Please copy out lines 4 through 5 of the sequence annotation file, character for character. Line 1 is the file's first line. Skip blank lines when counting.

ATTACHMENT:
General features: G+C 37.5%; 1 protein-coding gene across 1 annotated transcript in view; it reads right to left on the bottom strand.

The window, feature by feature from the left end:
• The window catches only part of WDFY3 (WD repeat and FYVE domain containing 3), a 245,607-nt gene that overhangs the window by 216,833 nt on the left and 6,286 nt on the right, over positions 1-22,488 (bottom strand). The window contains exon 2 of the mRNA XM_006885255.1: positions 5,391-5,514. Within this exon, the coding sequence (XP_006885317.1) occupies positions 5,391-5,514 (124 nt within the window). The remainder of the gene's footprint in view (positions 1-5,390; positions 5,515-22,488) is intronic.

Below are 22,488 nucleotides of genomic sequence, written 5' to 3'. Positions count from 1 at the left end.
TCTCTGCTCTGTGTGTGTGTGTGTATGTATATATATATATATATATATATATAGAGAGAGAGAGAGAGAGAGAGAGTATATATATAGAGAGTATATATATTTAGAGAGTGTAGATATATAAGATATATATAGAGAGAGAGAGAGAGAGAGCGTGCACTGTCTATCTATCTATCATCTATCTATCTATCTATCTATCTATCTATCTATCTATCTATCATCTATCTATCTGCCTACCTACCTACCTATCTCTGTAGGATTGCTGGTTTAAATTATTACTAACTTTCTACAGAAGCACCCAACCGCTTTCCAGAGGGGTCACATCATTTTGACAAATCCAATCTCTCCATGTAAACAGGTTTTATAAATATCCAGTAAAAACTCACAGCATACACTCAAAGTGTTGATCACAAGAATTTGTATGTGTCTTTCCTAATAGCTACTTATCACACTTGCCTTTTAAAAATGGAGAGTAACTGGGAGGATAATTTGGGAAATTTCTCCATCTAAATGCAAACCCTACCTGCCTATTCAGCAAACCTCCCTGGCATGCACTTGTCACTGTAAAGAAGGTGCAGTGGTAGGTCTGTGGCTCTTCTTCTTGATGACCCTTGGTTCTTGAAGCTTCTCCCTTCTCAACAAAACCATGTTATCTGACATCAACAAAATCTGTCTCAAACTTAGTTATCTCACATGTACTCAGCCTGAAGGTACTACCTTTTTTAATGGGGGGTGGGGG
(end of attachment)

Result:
Below are 22,488 nucleotides of genomic sequence, written 5' to 3'. Positions count from 1 at the left end.
TCTCTGCTCTGTGTGTGTGTGTGTATGTATATATATATATATATATATATATAGAGAGAGAGAGAGAGAGAGAGAGTATATATATAGAGAGTATATATATTTAGAGAGTGTAGATATATAAGATATATATAGAGAGAGAGAGAGAGAGAGCGTGCACTGTCTATCTATCTATCATCTATCTATCTATCTATCTATCTATCTATCTATCTATCTATCATCTATCTATCTGCCTACCTACCTACCTATCTCTGTAGGATTGCTGGTTTAAATTATTACTAACTTTCTACAGAAGCACCCAACCGCTTTCCAGAGGGGTCACATCATTTTGACAAATCCAATCTCTCCATGTAAACAGGTTTTATAAATATCCAGTAAAAACTCACAGCATACACTCAAAGTGTTGATCACAAGAATTTGTATGTGTCTTTCCTAATAGCTACTTATCACACTTGCCTTTTAAAAATGGAGAGTAACTGGGAGGATAATTTGGGAAATTTCTCCATCTAAATGCAAACCCTACCTGCCTATTCAGCAAACCTCCCTGGCATGCACTTGTCACTGTAAAGAAGGTGCAGTGGTAGGTCTGTGGCTCTTCTTCTTGATGACCCTTGGTTCTTGAAGCTTCTCCCTTCTCAACAAAACCATGTTATCTGACATCAACAAAATCTGTCTCAAACTTAGTTATCTCACATGTACTCAGCCTGAAGGTACTACCTTTTTTAATGGGGGGTGGGGG